Eligibility for filing a baby food lawsuit
Children in the baby food heavy metal lawsuits are under 15 and have developed autism or severe attention deficit disorder (ADHD/ADD) following exposure to heavy metal baby foods for at least one year. Autism must have been diagnosed between the ages of two and fourteen, while ADHD must have been diagnosed between eight and fourteen years.
If you suspect your child’s autism or ADHD occurred from heavy metal baby food, reach out, and we will help you file a lawsuit.
Heavy metals and ADHD
Heavy metals such as lead interrupt the dopamine pathway, a neurotransmitter associated with ADHD. As a result, it damages the dopaminergic neuron disrupting the homeostasis of calcium-dependent neurotransmitters. ADHD is a common childhood neurodevelopmental disorder and is usually first diagnosed in childhood, lasting throughout their lives. Children with ADHD have trouble controlling impulsive behaviors, paying attention, and being overly active.
Possible causes of ADHD include genetics, brain injuries, low birth weight, premature delivery, exposure to environmental factors such as lead at early ages during pregnancy, and alcohol and tobacco use during pregnancy. Treatment is through medication and therapy.
Heavy metal baby foods and autism
Studies have shown that baby foods contain high levels of toxic heavy metals, including lead, arsenic, cadmium, and mercury. These toxins are associated with developmental and neurological delays. Some studies suggest childhood exposure to heavy metals can lead to brain damage, reduced IQ, and behavioral problems. As a result, these problems affect the child throughout their lives leading to low intelligence and earning capacities.
Studies by CDC indicate that one out of every forty-four children born in the US since 2010 has autism, and 2% of all the children in the US have the condition. The increasing rise in autism could be due to the heavy metal levels in baby foods.
Autism spectrum disorder (ASD) is a broad range of conditions characterized by repetitive behaviors and challenges in social skills, speech, and nonverbal communication. The conditions generally impair the person’s ability to communicate and interact. The signs of autism appear between the ages of two and three. Early diagnosis, behavioral, educational, and family therapies help reduce symptoms and support learning, improving the person’s quality of life. These symptoms often last throughout the person’s life. However, with intervention, they may improve over time.
Some children begin showing ASD symptoms before 12 months, while others do later. Also, some autistic children keep developing and gaining new skills until 18 to 24 months, when they begin to lose the skills they once had. As autistic children become adults, they experience communication challenges and building and maintaining friendships. From adolescence to adulthood, autistic people suffer from depression, anxiety, and attention-deficit/hyperactivity disorder.
Autism spectrum disorder occurs from differences in the brain, and the risk factors include:
- Having a sibling with ASD
- Chromosomal conditions or genetic, such as tuberous sclerosis and fragile X syndrome
- Complications at birth
- Being born to older parents
Autism and lead poisoning
Exposure to high levels of lead or lead neurotoxicity creates symptoms autistic-like symptoms. In some cases, lead poisoning can be treated. It also becomes easier to manage and treat when detected early. Lead poisoning symptoms include:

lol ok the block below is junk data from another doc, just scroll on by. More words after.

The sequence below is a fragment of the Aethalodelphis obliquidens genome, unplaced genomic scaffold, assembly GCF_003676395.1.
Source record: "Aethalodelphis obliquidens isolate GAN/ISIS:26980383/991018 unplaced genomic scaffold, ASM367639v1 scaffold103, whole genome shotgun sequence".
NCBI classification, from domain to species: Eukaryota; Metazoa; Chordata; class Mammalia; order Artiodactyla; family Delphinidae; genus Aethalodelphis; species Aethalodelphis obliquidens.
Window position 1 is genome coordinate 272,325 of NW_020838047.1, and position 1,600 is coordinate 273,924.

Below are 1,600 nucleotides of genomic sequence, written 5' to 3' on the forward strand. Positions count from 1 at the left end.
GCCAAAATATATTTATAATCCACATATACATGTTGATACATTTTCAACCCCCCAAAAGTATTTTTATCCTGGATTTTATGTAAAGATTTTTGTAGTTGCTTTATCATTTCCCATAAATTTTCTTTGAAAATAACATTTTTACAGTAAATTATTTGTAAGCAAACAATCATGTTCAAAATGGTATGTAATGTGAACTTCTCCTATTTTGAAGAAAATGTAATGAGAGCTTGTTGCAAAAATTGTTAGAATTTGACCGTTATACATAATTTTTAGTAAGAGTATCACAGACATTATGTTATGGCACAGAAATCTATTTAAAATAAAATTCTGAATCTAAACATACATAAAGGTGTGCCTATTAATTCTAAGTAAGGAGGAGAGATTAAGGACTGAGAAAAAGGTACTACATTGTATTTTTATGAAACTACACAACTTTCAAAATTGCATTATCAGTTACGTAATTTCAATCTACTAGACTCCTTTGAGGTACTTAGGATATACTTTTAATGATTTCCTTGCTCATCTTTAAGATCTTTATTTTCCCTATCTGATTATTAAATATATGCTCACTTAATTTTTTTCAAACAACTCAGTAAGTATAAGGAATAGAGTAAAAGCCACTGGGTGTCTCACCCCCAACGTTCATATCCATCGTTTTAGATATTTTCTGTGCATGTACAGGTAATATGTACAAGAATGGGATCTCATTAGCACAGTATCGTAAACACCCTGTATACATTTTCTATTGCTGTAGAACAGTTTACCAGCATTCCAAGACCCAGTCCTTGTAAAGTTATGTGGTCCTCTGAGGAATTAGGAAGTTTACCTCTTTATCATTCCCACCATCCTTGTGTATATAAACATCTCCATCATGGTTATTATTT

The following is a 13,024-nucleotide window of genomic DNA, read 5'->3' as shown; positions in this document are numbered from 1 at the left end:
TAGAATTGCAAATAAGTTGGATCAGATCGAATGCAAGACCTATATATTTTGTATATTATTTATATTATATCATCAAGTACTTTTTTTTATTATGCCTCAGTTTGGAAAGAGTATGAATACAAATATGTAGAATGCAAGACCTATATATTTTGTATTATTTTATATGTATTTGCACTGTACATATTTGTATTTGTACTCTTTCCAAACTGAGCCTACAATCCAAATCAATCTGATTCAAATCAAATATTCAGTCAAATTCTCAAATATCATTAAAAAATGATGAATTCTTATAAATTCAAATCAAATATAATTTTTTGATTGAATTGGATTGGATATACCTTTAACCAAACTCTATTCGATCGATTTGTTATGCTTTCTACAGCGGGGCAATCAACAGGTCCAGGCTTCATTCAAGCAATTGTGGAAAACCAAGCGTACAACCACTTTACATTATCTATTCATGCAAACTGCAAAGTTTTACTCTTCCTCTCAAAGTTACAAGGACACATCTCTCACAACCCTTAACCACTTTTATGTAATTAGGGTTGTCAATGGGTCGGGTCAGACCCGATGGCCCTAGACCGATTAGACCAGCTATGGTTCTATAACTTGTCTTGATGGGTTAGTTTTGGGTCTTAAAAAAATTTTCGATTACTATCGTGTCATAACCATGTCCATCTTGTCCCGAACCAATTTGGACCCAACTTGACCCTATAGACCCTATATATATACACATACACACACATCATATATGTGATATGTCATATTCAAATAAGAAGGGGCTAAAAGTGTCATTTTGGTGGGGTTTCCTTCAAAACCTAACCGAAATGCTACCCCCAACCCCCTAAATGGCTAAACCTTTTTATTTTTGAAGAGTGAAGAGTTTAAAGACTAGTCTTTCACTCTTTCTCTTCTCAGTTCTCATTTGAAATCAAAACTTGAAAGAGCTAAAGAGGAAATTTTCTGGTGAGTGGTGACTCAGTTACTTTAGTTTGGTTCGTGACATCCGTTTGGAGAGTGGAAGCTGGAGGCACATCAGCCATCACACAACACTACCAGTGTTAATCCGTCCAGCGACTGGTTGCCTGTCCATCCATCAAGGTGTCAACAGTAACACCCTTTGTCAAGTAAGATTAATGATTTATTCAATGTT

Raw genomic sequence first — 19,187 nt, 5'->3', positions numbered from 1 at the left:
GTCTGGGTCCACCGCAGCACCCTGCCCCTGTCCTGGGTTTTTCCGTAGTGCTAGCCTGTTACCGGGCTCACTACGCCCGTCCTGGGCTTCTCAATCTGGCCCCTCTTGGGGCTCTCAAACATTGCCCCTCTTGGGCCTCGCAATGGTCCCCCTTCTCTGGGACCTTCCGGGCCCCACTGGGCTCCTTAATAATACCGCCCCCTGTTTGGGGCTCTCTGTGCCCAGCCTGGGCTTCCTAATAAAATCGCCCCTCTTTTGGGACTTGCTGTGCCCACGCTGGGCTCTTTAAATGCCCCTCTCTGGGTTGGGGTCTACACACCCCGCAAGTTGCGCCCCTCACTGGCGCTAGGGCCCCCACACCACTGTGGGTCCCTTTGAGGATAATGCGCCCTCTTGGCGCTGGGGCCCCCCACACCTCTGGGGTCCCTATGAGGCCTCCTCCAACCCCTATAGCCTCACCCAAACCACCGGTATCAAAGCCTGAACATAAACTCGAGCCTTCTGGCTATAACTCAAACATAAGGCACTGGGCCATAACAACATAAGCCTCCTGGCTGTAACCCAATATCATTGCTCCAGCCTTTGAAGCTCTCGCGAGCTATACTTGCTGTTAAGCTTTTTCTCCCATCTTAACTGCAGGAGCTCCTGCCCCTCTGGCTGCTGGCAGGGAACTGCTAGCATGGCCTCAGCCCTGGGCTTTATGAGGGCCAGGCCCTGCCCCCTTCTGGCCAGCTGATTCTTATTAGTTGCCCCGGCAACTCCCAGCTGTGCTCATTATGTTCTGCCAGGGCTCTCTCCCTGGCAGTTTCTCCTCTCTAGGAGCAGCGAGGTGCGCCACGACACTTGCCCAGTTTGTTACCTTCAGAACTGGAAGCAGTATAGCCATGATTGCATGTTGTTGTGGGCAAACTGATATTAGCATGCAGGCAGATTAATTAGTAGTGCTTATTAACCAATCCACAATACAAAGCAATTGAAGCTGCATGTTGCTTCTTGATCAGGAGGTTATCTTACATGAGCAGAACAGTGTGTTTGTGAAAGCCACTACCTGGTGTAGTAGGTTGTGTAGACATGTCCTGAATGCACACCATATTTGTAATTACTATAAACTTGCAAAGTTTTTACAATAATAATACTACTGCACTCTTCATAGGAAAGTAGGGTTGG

- Behavior and learning problems
- Slowed growth
- Hearing problems
- Loss of appetite
Childhood lead poisoning and ASD are associated with neurological and behavioral symptoms, poor appetite, restricted food choices, and gastrointestinal problems (constipation and abdominal discomfort). These similarities have led to suggestions that lead poisoning could contribute to autism. Some studies suspect that the compulsive chewing of items in autistic children could link to lead poisoning as it exposes them more to lead.
A study investigating the epidemiological characteristics of severe lead poisoning in NY established a trend of severe lead poisoning among autistic children of 5.99 years compared to non-autistic children of 3.69 years. However, despite these overlapping findings, there is no evidence that lead poisoning causes ASD, but misdiagnosis is possible. For instance, when a child with severe lead poisoning was misdiagnosed with autism, the symptoms improved with chelation treatment. The child’s symptoms included hearing problems and neurodevelopment.
There is no cure for autism, but it can be managed through treatment plans. People with autism have different challenges; thus, treatments may differ.
Lead in baby food
According to WHO, CDC, AMA, EPA, and AAP, no lead blood level is safe for a baby or a child. According to the Center for Disease Control and Prevention (CDC), lead kills developing brain cells resulting in irreversible brain damage. Unfortunately, nearly all foods purchased at the store or grown at home contain lead. Of all the foods tested in the Congress sub-committee study, Earth’s Best had the highest lead levels, as high as 352 ppb.
Lead occurs naturally in the ground and is taken up by plants making its way to the food chain. It is also commonly used to manufacture lead batteries, and the mining, processing, and use, increases its levels in the immediate environment. Studies have shown that lead has a half-life of 30 years, making it more likely to accumulate in the body tissues leading to health complications and cancer. Lead is easily absorbed in the body and stored in the bones. During pregnancy, lead stored in the bones is released alongside other essential elements and taken up by the fetus.